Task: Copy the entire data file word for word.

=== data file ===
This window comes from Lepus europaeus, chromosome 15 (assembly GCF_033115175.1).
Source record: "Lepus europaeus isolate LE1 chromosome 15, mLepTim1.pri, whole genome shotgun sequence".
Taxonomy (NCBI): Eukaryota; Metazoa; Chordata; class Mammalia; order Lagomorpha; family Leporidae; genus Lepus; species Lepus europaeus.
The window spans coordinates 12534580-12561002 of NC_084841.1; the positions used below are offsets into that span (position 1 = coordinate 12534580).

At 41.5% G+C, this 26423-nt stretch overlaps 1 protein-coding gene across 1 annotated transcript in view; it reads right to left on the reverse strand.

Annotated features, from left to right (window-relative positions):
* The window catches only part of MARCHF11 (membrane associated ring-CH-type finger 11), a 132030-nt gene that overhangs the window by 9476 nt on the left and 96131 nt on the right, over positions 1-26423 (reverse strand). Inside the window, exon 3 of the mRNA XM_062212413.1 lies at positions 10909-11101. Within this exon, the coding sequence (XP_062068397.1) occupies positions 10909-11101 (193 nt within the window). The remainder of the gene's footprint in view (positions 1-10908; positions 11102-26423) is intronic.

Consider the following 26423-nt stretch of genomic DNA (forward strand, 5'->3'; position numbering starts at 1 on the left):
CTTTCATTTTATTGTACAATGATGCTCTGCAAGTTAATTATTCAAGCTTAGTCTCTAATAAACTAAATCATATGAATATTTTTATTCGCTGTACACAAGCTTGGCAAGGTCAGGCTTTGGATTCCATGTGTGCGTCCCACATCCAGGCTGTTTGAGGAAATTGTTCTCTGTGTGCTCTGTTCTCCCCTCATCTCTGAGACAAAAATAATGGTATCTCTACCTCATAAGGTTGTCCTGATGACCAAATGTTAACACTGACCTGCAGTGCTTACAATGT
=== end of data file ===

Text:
This window comes from Lepus europaeus, chromosome 15 (assembly GCF_033115175.1).
Source record: "Lepus europaeus isolate LE1 chromosome 15, mLepTim1.pri, whole genome shotgun sequence".
Taxonomy (NCBI): Eukaryota; Metazoa; Chordata; class Mammalia; order Lagomorpha; family Leporidae; genus Lepus; species Lepus europaeus.
The window spans coordinates 12534580-12561002 of NC_084841.1; the positions used below are offsets into that span (position 1 = coordinate 12534580).

At 41.5% G+C, this 26423-nt stretch overlaps 1 protein-coding gene across 1 annotated transcript in view; it reads right to left on the reverse strand.

Annotated features, from left to right (window-relative positions):
* The window catches only part of MARCHF11 (membrane associated ring-CH-type finger 11), a 132030-nt gene that overhangs the window by 9476 nt on the left and 96131 nt on the right, over positions 1-26423 (reverse strand). Inside the window, exon 3 of the mRNA XM_062212413.1 lies at positions 10909-11101. Within this exon, the coding sequence (XP_062068397.1) occupies positions 10909-11101 (193 nt within the window). The remainder of the gene's footprint in view (positions 1-10908; positions 11102-26423) is intronic.

Consider the following 26423-nt stretch of genomic DNA (forward strand, 5'->3'; position numbering starts at 1 on the left):
CTTTCATTTTATTGTACAATGATGCTCTGCAAGTTAATTATTCAAGCTTAGTCTCTAATAAACTAAATCATATGAATATTTTTATTCGCTGTACACAAGCTTGGCAAGGTCAGGCTTTGGATTCCATGTGTGCGTCCCACATCCAGGCTGTTTGAGGAAATTGTTCTCTGTGTGCTCTGTTCTCCCCTCATCTCTGAGACAAAAATAATGGTATCTCTACCTCATAAGGTTGTCCTGATGACCAAATGTTAACACTGACCTGCAGTGCTTACAATGT